WASHINGTON – A final verdict in the second impeachment trial of former President Donald Trump may be near as both sides stand ready to shut down arguments when the trial resumes on Saturday.
However, it must first be decided whether to call witnesses. If the Senate voted to call witnesses, the decision could add weeks or months to the trial as the witnesses would have to be dismissed and further investigation would have to be conducted.
No formal witness announcements have been made, but both sides have indicated that they do not need them.
When one of the House impeachment managers prosecuting the case, Rep. Madeleine Dean, D-Pa., Was asked Thursday if she needed witnesses, she replied, “I think we did our case.” Sen. Dick Durbin , D-Ill., Who requested a thorough trial for the historical records, said Friday he did not need to hear from witnesses. “I think adequate evidence has been presented,” he said.
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One of Trump’s strongest defense lawyers, Senator Lindsey Graham, RS.C., also said that witnesses are not necessary but that Trump’s team should call witnesses if the managers do so. One of Trump’s lawyers, David Schoen, told reporters on Thursday: “That has not yet been decided.”
Property managers asked Trump himself to testify under oath in hopes of questioning him, but the president refused.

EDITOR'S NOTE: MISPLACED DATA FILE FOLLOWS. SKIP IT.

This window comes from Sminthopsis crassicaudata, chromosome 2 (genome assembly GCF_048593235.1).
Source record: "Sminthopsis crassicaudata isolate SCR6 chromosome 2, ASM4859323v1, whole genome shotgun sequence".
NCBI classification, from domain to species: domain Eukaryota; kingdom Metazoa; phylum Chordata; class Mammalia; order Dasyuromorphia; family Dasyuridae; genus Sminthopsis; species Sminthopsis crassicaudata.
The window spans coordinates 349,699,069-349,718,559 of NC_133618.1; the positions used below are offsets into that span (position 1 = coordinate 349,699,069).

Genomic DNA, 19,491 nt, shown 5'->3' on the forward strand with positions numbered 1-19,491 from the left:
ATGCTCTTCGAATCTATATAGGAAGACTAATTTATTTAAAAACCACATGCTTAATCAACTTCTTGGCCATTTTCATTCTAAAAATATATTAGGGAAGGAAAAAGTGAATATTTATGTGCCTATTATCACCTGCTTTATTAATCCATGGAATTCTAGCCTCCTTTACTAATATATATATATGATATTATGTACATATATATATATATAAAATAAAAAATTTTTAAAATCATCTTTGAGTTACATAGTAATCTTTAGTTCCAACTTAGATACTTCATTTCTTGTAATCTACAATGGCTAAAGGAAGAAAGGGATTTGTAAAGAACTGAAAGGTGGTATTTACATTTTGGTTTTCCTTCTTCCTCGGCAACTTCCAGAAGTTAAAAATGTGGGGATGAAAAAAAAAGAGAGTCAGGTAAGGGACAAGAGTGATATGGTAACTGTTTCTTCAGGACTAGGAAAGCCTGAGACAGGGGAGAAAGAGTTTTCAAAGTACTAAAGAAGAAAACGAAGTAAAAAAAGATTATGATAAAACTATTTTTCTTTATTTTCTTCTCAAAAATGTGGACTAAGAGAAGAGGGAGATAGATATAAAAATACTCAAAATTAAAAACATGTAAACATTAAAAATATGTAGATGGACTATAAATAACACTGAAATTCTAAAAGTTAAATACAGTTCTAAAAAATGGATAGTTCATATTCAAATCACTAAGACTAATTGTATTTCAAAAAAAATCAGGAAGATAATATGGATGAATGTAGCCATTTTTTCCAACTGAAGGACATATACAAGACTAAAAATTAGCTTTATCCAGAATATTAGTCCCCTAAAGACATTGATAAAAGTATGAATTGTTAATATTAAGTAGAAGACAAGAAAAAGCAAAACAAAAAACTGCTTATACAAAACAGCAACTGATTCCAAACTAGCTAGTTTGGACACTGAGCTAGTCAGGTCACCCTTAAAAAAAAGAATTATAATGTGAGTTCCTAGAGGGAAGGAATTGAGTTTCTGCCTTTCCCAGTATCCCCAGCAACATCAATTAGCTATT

If both sides choose not to hear from witnesses, it would postpone the process to four hours of concluding arguments. After that, the Senate will consider and finally vote on whether Trump should be convicted or acquitted. Several senators said a vote could take place on Saturday afternoon.
The House indicted Trump on January 13, accusing him of instigating the January 6 riot at the Capitol that interrupted Congress and counted the votes of the electoral college. Five people died, including a police officer and a woman shot by police, as rioters raged through the building looking for Vice President Mike Pence and House Spokeswoman Nancy Pelosi.
Sentencing would require a two-thirds majority in the Senate, a high bar in a chamber evenly divided between 50 Republicans and 50 lawmakers meeting with Democrats. In preliminary votes that confirmed the constitutionality of the process, only six Republicans joined the Democrats instead of the 17 required for a conviction, signaling that Trump could be acquitted.
In the course of the process, which began Tuesday, managers argued that Trump sparked riots with months of complaints about the legitimacy of the election. Trump then called on his supporters on the day of the uprising to “fight” the election results in the Capitol.
House Prosecutor Rep. Jamie Raskin, D-Md., Warned that if Trump is not convicted and expelled from office in the future, Trump will pose an ongoing threat to the country.
But Trump’s lawyers argued that he used standard political language to rally his supporters and could not be held responsible for the mob’s violence. The defense team also argued that Trump’s speech was protected by the first change.
Michael van der Veen, one of Trump’s lawyers, described the impeachment as an obvious political process that represented partisan vengeance. He called it a “politically motivated witch hunt”.
– Bart Jansen